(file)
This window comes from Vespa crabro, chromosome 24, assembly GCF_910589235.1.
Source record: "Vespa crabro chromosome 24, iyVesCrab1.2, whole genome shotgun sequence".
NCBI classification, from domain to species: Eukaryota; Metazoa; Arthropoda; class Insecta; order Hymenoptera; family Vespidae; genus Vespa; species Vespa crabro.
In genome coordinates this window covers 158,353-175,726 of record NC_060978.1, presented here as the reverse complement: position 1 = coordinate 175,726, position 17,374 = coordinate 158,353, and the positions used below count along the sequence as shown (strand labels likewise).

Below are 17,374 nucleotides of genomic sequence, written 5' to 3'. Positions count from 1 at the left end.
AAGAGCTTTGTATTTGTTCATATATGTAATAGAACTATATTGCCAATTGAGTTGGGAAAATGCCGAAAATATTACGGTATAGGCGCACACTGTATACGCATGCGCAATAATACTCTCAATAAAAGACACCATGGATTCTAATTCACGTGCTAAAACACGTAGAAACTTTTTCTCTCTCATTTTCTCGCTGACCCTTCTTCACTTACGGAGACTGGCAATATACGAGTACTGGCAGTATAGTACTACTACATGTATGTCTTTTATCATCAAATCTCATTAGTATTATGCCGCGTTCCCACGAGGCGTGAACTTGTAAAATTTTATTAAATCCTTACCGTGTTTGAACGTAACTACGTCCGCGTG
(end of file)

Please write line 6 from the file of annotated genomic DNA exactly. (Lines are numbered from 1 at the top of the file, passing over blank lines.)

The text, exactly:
AAGAGCTTTGTATTTGTTCATATATGTAATAGAACTATATTGCCAATTGAGTTGGGAAAATGCCGAAAATATTACGGTATAGGCGCACACTGTATACGCATGCGCAATAATACTCTCAATAAAAGACACCATGGATTCTAATTCACGTGCTAAAACACGTAGAAACTTTTTCTCTCTCATTTTCTCGCTGACCCTTCTTCACTTACGGAGACTGGCAATATACGAGTACTGGCAGTATAGTACTACTACATGTATGTCTTTTATCATCAAATCTCATTAGTATTATGCCGCGTTCCCACGAGGCGTGAACTTGTAAAATTTTATTAAATCCTTACCGTGTTTGAACGTAACTACGTCCGCGTG